Keeping the borders safe

On Nov. 22, Brewster County deputies and U.S. Border Patrol agents apprehended nine suspected illegal aliens trespassing on private property south of Marathon.

U.S. Border Patrol agents and Brewster County deputies were busy in November keeping the borders safe throughout the Big Bend Sector.

Closest to home, early on Nov. 22, Brewster County deputies and U.S. Border Patrol agents began tracking a group of suspected illegal aliens trespassing on private property south of Marathon. Deputies and agents caught up with the suspects, who initially ran from the area, and apprehended all nine individuals. Five were from Mexico, and four from Guatemala. The suspects were turned over to Border Patrol agents for processing and deportation.

In all, over the weekend ending Nov. 23, Big Bend Sector agents arrested a criminal alien convicted of indecent liberties with a child, intercepted seven alien smuggling events, seized over 700 pounds of marijuana, and apprehended over 150 individuals illegally present in the U.S.

Then over Thanksgiving weekend, Border Patrol agents in Van Horn apprehended over 100 individuals illegally present in the U.S. During one of the apprehensions in a remote area, an agent was assaulted by a subject presumed to be present in the U.S. illegally.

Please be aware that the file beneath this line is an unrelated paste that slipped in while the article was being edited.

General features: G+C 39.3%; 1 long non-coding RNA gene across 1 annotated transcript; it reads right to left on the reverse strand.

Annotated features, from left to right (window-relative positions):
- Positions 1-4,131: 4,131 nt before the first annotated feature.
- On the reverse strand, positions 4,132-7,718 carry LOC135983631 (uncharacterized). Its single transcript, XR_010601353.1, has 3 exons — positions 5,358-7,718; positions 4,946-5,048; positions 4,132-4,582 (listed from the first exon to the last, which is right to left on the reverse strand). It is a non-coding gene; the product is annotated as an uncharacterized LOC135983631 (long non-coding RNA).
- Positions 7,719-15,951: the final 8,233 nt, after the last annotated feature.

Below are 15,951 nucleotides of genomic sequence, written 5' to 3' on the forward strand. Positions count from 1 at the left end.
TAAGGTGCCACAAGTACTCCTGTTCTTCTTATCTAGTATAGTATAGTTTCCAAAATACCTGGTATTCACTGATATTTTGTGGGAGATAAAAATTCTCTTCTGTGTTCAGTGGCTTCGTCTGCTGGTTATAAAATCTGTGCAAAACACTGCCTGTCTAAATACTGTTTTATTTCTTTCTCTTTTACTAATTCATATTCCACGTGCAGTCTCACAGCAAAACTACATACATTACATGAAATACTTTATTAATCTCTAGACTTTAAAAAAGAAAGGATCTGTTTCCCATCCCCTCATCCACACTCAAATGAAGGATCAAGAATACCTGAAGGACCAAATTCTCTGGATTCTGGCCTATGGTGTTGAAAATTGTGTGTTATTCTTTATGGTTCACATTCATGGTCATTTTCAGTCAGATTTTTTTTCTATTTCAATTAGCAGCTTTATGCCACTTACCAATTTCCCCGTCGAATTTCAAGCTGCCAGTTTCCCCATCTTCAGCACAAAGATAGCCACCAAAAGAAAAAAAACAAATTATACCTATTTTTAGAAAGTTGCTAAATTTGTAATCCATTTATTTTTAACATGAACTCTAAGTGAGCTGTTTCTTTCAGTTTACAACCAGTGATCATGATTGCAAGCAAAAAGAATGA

The subject forcefully resisted arrest, and punched the agent in the face in an attempt to get away. He subsequently tried to disarm the agent as they struggled, but was unsuccessful. The subject was subdued and taken into custody without further incident.

The aggressor and the agent were evaluated by medical professionals, and found to have minor injuries that did not require further attention.

With the FBI’s aid, an internal investigation was conducted. Andre Mainor-Velasquez, a Guatemalan citizen, was charged with multiple immigration violations, as were the others in the group. Mainor-Velasquez will be further prosecuted for assault of a federal officer.

Agents have intercepted nearly a dozen alien smuggling attempts where the subjects were hidden in vehicles in hazardous conditions, and apprehended several large groups of subjects, with the biggest group over 50 people. At checkpoints, on the highways, and in the brush, agents have seized thousands of pounds of narcotics, including marijuana, cocaine, heroin and methamphetamines.

“The on-going exploitation of people by transnational criminal organizations is truly concerning,” said Big Bend Sector Acting Chief Patrol Agent Chris T. Clem. “Lives are put at risk each day as smugglers put desperate people into dangerous and unlawful situations. Their careless and callous actions put our agents and our communities at greater risk during the pandemic. Regardless of the risks, our agents have rescued dozens of people in the past month that were in need of medical attention. The men and women of the U.S. Border Patrol will continue to protect our homeland and our communities.  Border Security is National Security.”

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